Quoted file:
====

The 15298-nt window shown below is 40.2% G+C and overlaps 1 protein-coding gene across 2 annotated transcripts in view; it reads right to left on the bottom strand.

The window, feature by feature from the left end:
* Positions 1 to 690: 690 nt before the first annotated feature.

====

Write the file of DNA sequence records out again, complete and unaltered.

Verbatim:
The 15298-nt window shown below is 40.2% G+C and overlaps 1 protein-coding gene across 2 annotated transcripts in view; it reads right to left on the bottom strand.

The window, feature by feature from the left end:
* Positions 1 to 690: 690 nt before the first annotated feature.